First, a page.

Original German WWI M16 Stahlhelm Helmet Shell - Battlefield Pickup
Original Item: Only One Available. This is a very nice example of a totally original WWI German M16 Helmet shell, with remnants of what appears to be camouflage paint. The most noticeable features are the impact holes located on the top and rear of the helmet, a solid example of the harsh reality that is warfare.
It is uncertain whether or not the damage was sustained while the helmet was being worn in combat or if it fell victim to target practice. The holes are old and appear to be period, we are just unsure, that will be for you to decide.
The stamped, sheet steel construction, helmet retains about 20% of its original green paint. The entirety of the helmet was not painted camouflage, but other colors were just brushed on in areas. The colors that we can see that were used was a mixture of shades of gray, greens and possibly orange.
The helmet still has both the dome headed chinstrap retaining rivets, which hold the interior pickelhaube style chin strap lugs in place. It also retains both of the extended ventilation side lugs, which are the correct short version without a step for the larger size 66 shell. This would ensure proper installation of a Stirnpanzer brow plate regardless of shell size.
All three liner split pins are missing, as well as the chin strap and liner. This is just a shell.
The shell is stamped, but unfortunately we cannot make out the maker or size information. We measured the shell and it is approximately a size 66. Size 66 is a nice large size that can accommodate liners from 58cm to 60cm or US 7 1/4 to 7 1/2. Size 66 shells are always hard to find and are therefore more valuable to a collector.
This helmet, offered in a highly collectible “relic” condition, makes an eye-catching and affordable addition to any Great War collection. Ready to display!
History of the M16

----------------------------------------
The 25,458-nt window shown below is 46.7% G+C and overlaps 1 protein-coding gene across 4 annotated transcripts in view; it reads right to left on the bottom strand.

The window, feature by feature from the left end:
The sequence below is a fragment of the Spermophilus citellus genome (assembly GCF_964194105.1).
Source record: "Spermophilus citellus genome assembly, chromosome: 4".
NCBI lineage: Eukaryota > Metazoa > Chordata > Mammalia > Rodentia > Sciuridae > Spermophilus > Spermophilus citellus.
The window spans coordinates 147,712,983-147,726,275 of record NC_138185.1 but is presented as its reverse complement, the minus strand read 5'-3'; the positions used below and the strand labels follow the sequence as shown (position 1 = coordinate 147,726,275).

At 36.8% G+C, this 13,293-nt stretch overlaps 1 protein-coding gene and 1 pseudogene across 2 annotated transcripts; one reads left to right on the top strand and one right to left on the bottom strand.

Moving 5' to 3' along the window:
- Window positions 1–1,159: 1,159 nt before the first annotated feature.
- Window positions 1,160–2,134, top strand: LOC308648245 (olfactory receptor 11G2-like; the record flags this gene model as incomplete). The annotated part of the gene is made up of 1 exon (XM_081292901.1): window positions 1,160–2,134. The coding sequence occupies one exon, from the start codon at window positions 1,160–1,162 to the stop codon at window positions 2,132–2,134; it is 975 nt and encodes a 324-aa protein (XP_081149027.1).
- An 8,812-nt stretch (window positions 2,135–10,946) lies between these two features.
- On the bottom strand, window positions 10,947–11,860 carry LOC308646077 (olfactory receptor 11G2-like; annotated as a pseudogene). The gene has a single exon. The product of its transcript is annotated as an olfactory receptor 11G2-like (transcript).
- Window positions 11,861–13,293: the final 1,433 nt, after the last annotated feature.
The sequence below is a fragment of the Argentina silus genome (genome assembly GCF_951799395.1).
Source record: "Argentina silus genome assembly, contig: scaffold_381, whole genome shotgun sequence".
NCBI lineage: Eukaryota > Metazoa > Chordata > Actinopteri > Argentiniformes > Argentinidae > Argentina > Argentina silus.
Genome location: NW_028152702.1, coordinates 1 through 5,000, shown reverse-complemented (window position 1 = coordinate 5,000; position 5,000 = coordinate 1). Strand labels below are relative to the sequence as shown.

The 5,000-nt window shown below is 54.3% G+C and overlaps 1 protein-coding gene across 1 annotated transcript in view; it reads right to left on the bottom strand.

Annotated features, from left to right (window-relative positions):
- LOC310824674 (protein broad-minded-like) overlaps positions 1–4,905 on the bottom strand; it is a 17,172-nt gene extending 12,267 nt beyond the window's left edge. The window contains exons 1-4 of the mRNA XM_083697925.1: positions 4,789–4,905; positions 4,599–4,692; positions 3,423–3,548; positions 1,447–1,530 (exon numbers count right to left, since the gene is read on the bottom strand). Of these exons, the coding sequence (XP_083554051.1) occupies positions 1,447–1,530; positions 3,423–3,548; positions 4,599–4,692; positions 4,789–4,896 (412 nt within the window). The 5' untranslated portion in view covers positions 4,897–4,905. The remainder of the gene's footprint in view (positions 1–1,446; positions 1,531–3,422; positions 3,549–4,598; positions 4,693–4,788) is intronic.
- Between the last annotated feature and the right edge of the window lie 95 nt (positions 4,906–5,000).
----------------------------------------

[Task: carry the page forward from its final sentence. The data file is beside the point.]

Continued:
The Stahlhelm was introduced into regular service during the Verdun campaign in early 1916.
The M1916 design had side-mounted horn-like ventilator lugs which were intended to be support for an additional steel brow plate or Stirnpanzer, which only ever saw limited use by snipers and trench raiding parties, as it was too heavy for general use.
The shell came in different sizes, from 60 to 68, with some size 70s reported. The suspension, or liner, consisted of a headband with three segmented leather pouches, each holding padding materials, and leather or fabric cords could be adjusted to provide a comfortable fit. The one-piece leather chinstrap was attached to the shell by M1891 chinstrap lugs, the same kind used in the Pickelhaube helmet.
The M1916 design provided excellent protection: Reserve Lieutenant Walter Schulze of 8th Company Reserve Infantry Regiment 76 described his combat introduction to the helmet on the Somme, 29 July 1916:
"... suddenly, with a great clanging thud, I was hit on the forehead and knocked flying onto the floor of the trench... a shrapnel bullet had hit my helmet with great violence, without piercing it, but sufficiently hard to dent it. If I had, as had been usual up until a few days previously, been wearing a cap, then the Regiment would have had one more man killed."
But the helmet was not without its flaws. The ventilator horns often let cold air in during the winter, requiring the wearer to block the vents with mud or fabric. The large, flared skirt tended to make it difficult for soldiers to hear, distorting surrounding sounds and creating an echo when the wearer spoke.
Originally painted Feldgrau (field grey), the Stahlhelm was often camouflaged by troops in the field using mud, foliage, cloth covers, and paint. Official issue cloth covers in white and grey appeared in late 1916 and early 1917. Camouflage paint was not formally introduced until July 1918, when German Army Order II, No 91 366, signed by General Erich Ludendorff on 7 July 1918, outlined official standards for helmet camouflage. The order stipulated that helmets should be painted in several colors, separated by a finger-wide black line. The colors should be relevant to the season, such as using green, brown and ocher in summer.
After the effectiveness of the M1916 design was validated during the 1916 campaigns, incremental improvements were subsequently made.
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